Looking for some last-minute holiday cheer that will satisfy your Christmas needs while still maintaining your indie/alt street cred. Holidays Rule is a 17-track holiday album that will have you jamming all the way to the new year. What’s that you say?
You’re tired of the same ten songs that are on every Christmas album ever?
Say no more, my friend; say no more. When I first listened to Holidays Rule, I only recognized the first four songs or so, but that was the great part about it! It was – finally – something new. What initially drew me in to Holidays Rule was my favorite band, fun. They sing the first track on the album, a joyfully techy cover of the classic ‘Sleigh Ride’. However, I took a chance on the other sixteen tracks when I bought a hard copy of the album off amazon.
Not only is the album great on its own, it also introduced me to some of my newest obsessions in music…
Holidays Rule: Classics with a twist
Boy, am I glad I did! Here we have an album that can boast a track sung by the legendary Paul McCartney (The Christmas Song), while the alt rock band The Shins covers McCartney’s own Wonderful Christmastime with enough energy to rock you through your finals. Not only that, but you might recognize names like Heartless Bastards and The Head and the Heart who sing Blue Christmas and What Are You Doing New Year’s Eve? respectively.
Not only is the album great on its own, it also introduced me to some of my newest obsessions in music: Fruit Bats, AgesandAges, and Punch Brothers. I loved their songs on the album so much that I ventured out to try some of their non-holiday music, and I was not disappointed.
New Faves? Check out these bands:
Holidays Rule’s It’s Beginning to Look Like Christmas has a youthful energy that I’ve never heard in that song, even though I’ve heard it every November and December for the last 16 years. The band behind that energy, Fruit Bats, has an equally unique sound in their latest album, Absolute Loser. And while I’m in no way, shape, or form a fan of country, there’s something about the peppy mellow-ness (what an oxymoron) of this folksy album that makes it perfect for walking, driving, or doing homework.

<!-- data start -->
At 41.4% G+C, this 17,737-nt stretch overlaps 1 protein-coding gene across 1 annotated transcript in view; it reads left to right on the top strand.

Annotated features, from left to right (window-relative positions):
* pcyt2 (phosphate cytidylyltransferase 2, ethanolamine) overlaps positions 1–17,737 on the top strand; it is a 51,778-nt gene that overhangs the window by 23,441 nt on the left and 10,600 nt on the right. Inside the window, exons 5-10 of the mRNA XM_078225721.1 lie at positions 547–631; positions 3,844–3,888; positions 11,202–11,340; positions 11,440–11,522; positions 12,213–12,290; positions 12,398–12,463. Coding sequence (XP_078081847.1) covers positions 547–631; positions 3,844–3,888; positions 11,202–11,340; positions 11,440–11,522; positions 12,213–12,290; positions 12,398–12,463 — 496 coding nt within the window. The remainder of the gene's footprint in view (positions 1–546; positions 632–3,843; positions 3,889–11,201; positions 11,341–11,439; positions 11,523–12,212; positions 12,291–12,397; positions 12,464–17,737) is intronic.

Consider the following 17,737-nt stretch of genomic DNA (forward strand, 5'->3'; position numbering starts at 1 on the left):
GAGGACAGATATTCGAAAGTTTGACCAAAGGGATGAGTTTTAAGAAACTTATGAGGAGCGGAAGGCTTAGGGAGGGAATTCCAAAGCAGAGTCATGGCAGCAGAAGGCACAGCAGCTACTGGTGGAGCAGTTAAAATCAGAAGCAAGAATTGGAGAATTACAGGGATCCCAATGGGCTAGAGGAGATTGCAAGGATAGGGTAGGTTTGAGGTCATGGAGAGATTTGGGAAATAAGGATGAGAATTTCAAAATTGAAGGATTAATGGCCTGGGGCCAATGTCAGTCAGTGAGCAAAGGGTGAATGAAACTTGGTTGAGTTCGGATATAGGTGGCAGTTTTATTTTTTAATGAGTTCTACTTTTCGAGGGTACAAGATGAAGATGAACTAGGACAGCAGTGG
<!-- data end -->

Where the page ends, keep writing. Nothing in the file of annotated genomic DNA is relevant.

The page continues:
I don’t know if you like the show Glee, but a few years back they covered the song We Need a Little Christmas, and while I love Glee (I promise, I really do), their version is just a little too much, if you know what I mean. On Holidays Rule, We Need a Little Christmas is sung by the Portland-based rock band, AgesandAges. It’s the kind of mellow little carol you want playing in the background when you’re decorating your holiday tree, and lately I’ve been getting into their second album, Divisionary. Like their cover of We Need a Little Christmas, the whole album is the perfect kind of mellow to just fade into the background while also offering some insightful lyrics and infectious melodies.
And I’ve saved the best for last, Punch Brothers. Now, I’m not a huge fan of religious songs, aside from that annual earworm, O Come All Ye Faithful. Nor was I a fan of folk before this album, but their cover of O Come, O Come, Emmanuel is just incredible. It’s got an instrumental break that makes you feel like you’re in the dramatic interlude of an adventure movie. And their album Antifogmatic doesn’t disappoint on that front, either. It’s all high-energy layers of stringed instruments with a clear, smooth voice to carry you through it. My personal favorite track on the album is called The Woman and the Bell, and it’ll get stuck in your head for weeks, I promise you.
But the gift of Holidays Rule doesn’t end there! (see what I did there?)
While I couldn’t find anything by Black Prairie or Sallie Ford that really suited my taste, their cover of Everybody’s Waitin’ for the Man with the Bag is the kind of festive bop we all need in our lives.
I encourage you to take a look at Holidays Rule! Bands and artists featured on the album that I didn’t list above include: Rufus Wainright (feat. Sharon Von Etten), The Civil Wars, Calexico, Holly Golightly, Irma Thomas with Preservation Jazz Hall Band, Eleanor Friedberger, Y La Bamba, and Andrew Bird.
Give them a try, and you just might find a new favorite!
Cover image via Sub Pop.
Also published on Medium.